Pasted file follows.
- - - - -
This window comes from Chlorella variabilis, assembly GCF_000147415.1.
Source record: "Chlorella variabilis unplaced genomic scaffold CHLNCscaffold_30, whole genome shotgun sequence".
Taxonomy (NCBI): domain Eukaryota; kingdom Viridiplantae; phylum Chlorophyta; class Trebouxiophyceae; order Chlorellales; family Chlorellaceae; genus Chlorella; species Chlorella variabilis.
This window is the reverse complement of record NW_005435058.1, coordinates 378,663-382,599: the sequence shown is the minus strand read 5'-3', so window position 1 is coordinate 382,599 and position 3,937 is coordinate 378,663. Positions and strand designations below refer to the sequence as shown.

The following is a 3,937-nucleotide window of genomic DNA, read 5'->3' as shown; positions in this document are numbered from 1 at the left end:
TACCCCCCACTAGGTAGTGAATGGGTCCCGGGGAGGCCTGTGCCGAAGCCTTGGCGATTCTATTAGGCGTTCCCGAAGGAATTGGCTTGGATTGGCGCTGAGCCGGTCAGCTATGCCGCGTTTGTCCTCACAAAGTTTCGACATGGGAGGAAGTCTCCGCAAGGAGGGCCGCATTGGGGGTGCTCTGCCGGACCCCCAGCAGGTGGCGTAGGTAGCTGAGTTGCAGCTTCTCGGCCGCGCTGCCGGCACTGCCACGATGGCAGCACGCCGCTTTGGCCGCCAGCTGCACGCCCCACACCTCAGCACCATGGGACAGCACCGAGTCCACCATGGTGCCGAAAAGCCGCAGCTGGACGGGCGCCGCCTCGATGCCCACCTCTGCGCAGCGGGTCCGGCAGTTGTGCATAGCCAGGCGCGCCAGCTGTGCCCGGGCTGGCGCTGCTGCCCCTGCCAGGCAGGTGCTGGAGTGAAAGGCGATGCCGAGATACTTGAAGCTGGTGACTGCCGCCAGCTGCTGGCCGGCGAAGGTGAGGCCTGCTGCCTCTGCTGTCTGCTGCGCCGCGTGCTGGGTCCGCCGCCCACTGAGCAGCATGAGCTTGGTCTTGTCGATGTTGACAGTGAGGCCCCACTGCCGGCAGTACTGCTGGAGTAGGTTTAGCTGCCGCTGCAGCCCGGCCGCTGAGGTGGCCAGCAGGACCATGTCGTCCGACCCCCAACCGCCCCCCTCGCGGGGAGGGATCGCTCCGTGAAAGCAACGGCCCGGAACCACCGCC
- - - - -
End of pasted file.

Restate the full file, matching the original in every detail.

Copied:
This window comes from Chlorella variabilis, assembly GCF_000147415.1.
Source record: "Chlorella variabilis unplaced genomic scaffold CHLNCscaffold_30, whole genome shotgun sequence".
Taxonomy (NCBI): domain Eukaryota; kingdom Viridiplantae; phylum Chlorophyta; class Trebouxiophyceae; order Chlorellales; family Chlorellaceae; genus Chlorella; species Chlorella variabilis.
This window is the reverse complement of record NW_005435058.1, coordinates 378,663-382,599: the sequence shown is the minus strand read 5'-3', so window position 1 is coordinate 382,599 and position 3,937 is coordinate 378,663. Positions and strand designations below refer to the sequence as shown.

The following is a 3,937-nucleotide window of genomic DNA, read 5'->3' as shown; positions in this document are numbered from 1 at the left end:
TACCCCCCACTAGGTAGTGAATGGGTCCCGGGGAGGCCTGTGCCGAAGCCTTGGCGATTCTATTAGGCGTTCCCGAAGGAATTGGCTTGGATTGGCGCTGAGCCGGTCAGCTATGCCGCGTTTGTCCTCACAAAGTTTCGACATGGGAGGAAGTCTCCGCAAGGAGGGCCGCATTGGGGGTGCTCTGCCGGACCCCCAGCAGGTGGCGTAGGTAGCTGAGTTGCAGCTTCTCGGCCGCGCTGCCGGCACTGCCACGATGGCAGCACGCCGCTTTGGCCGCCAGCTGCACGCCCCACACCTCAGCACCATGGGACAGCACCGAGTCCACCATGGTGCCGAAAAGCCGCAGCTGGACGGGCGCCGCCTCGATGCCCACCTCTGCGCAGCGGGTCCGGCAGTTGTGCATAGCCAGGCGCGCCAGCTGTGCCCGGGCTGGCGCTGCTGCCCCTGCCAGGCAGGTGCTGGAGTGAAAGGCGATGCCGAGATACTTGAAGCTGGTGACTGCCGCCAGCTGCTGGCCGGCGAAGGTGAGGCCTGCTGCCTCTGCTGTCTGCTGCGCCGCGTGCTGGGTCCGCCGCCCACTGAGCAGCATGAGCTTGGTCTTGTCGATGTTGACAGTGAGGCCCCACTGCCGGCAGTACTGCTGGAGTAGGTTTAGCTGCCGCTGCAGCCCGGCCGCTGAGGTGGCCAGCAGGACCATGTCGTCCGACCCCCAACCGCCCCCCTCGCGGGGAGGGATCGCTCCGTGAAAGCAACGGCCCGGAACCACCGCC